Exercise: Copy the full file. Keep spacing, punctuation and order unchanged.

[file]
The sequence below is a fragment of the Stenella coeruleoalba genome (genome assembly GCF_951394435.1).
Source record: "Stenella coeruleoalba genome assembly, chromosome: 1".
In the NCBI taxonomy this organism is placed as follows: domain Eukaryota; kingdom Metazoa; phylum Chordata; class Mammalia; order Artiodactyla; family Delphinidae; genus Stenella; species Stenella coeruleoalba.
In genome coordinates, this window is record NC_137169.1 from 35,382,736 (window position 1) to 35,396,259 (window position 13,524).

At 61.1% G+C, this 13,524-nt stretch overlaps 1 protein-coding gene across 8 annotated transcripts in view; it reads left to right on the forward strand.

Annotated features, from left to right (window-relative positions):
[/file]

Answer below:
The sequence below is a fragment of the Stenella coeruleoalba genome (genome assembly GCF_951394435.1).
Source record: "Stenella coeruleoalba genome assembly, chromosome: 1".
In the NCBI taxonomy this organism is placed as follows: domain Eukaryota; kingdom Metazoa; phylum Chordata; class Mammalia; order Artiodactyla; family Delphinidae; genus Stenella; species Stenella coeruleoalba.
In genome coordinates, this window is record NC_137169.1 from 35,382,736 (window position 1) to 35,396,259 (window position 13,524).

At 61.1% G+C, this 13,524-nt stretch overlaps 1 protein-coding gene across 8 annotated transcripts in view; it reads left to right on the forward strand.

Annotated features, from left to right (window-relative positions):